Rick

Quis Custodiet Custodes Ipsos?

eric
10-12-2003, 01:57 PM
Let's try the pmu reset again.

Unplug the machine. Let it sit. Ground yourself. Press S5 once -- the labeled 'Power'. You're done. Don't press it more than once since that can prematurely drain your battery. (You have to unplug the machine to do this PMU reset; otherwise S5 functions as yet another power button.) FYI, there's a logic board diagram here (http://docs.info.apple.com/article.html?artnum=95063).

Plug the machine back in and try to power it up again, either from the keyboard or from the front panel button.

If that doesn't help, there's another thing which can cause what you're seeing. A dead/fried front panel. There's circuit board with buttons (and lights) right behind the front panel power, reset, programmer buttons. If that things dead, your Mac won't boot.

There is a way to test for that. If you look behind those buttons, you'll see a metal cover which houses that circuit board. You'll also note that there are two connectors going into it: (1) a standard 4 pin Molex power connector, (2) a flat ribbon cable -- I think around 12-16 wires. (You can also make sure that Molex connector is plugged in properly.)

That flat ribbon cable runs from the front panel to the motherboard. With the machine unplugged, disconnect the flat ribbon cable from the motherboard. Plug in the machine. You should still be able to startup your Mac with the power key on the keyboard.

TZ
10-12-2003, 02:14 PM
I'll take some stabs. Obviously you want to know if you were sold a "dud" or not.

RAM: you want PC100 8 ns 125 MHz. Crucial is best bet and safe. They also sell/recommend PC133 for the Yosemite that works fine, and is slightly cheaper. Even the RAM that Apple originally sold was 10 ns and would cause crashes (but only couple times a week under full load that would max out memory).

2940U2B: both channels work. But I defer to Mark and SoftRAID on all things http://forums.macgurus.com/infopop/emoticons/icon_smile.gif Okay card, works better with Granite cable and adapter. The B&W today, might as well stick with ATA card and drives, or SATA, rather than SCSI. Those are old, slow Cheetahs in there that don't compete with today's drives.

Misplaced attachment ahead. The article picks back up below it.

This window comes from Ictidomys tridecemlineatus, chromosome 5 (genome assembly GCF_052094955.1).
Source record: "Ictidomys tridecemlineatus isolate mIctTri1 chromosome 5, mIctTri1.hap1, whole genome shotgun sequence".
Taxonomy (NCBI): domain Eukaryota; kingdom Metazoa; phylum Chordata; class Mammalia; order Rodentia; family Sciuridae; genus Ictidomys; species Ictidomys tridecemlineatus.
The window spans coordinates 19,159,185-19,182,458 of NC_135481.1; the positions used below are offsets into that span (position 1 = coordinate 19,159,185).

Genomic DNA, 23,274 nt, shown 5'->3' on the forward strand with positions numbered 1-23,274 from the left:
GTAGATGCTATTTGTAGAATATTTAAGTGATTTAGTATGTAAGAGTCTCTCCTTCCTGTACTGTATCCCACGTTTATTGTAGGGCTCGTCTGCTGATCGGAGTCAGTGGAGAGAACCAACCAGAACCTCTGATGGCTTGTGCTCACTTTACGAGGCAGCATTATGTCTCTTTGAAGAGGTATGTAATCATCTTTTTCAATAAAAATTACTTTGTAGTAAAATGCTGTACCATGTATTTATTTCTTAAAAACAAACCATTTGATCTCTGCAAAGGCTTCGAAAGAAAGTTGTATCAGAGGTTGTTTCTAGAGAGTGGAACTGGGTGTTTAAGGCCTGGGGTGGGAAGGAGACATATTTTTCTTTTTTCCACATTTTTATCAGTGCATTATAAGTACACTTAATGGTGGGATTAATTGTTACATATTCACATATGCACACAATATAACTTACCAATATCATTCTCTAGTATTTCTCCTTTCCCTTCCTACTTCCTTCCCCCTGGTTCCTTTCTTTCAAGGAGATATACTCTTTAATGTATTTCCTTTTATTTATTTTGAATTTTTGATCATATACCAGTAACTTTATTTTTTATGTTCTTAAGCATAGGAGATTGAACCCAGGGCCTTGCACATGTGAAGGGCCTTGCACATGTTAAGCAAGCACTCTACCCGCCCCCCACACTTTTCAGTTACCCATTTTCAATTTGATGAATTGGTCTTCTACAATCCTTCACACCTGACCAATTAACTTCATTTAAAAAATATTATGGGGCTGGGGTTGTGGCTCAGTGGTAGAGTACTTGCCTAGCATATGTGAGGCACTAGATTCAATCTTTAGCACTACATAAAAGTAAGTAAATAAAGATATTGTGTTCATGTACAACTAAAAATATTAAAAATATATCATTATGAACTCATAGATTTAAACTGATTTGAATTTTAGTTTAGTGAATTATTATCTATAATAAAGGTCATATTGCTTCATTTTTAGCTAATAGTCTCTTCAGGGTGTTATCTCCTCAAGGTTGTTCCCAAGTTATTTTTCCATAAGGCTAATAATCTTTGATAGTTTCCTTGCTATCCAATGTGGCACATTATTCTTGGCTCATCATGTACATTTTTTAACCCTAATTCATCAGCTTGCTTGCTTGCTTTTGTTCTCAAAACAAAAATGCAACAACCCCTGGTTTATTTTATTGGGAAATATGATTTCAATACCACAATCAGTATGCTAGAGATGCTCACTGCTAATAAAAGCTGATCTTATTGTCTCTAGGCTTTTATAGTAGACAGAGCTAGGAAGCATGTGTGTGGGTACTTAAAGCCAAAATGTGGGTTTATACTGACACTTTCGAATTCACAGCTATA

Please do this for us, an Open Firmware reset. Hold down "command + option + OF" and at the prompts, type the following (follow with return after each). The final command should boot - I'd want a good OS 8.6/9.x CD to boot from ready.

> reset-nvram
> set-defaults
> reset-all

Of course it could be the cpu is gone, or power supply.

If you use FireWire, you need a FW PCI card on these. And you can't boot from FW.

Very glad to see you familiarized yourself with G3-Zone and the rest. I and others own and work heavily on B&Ws. I have enough spare parts to outfit three B&Ws at this point.

While the UltimateRez might work, its 8MB and slow and doesn't have new drivers, while the ATI Rage 128 was a decent card in its day, the ATI Radeon is the last and best PCI Mac card available.

Any chance of returning as DOA? or was it cheap "as is" and prepared to upgrade if necessary? There are G3 cpu upgrades from 400-900 MHz or G4/450-1000.

The cuda reset button is the one closest to the battery, round button in square.

Was the FoxConn cable and terminator damaged? It sounded like the terminator (which is stabled on) came off, not a good sign.

http://forums.macgurus.com/infopop/emoticons/icon_confused.gif

ne\'er-do-well
10-12-2003, 06:34 PM
<< You cannot boot a B&W from a USB or Firewire device, the code is not built into the rom. So you aren't missing anything by not having tried that. >>

Thank you - Good to learn.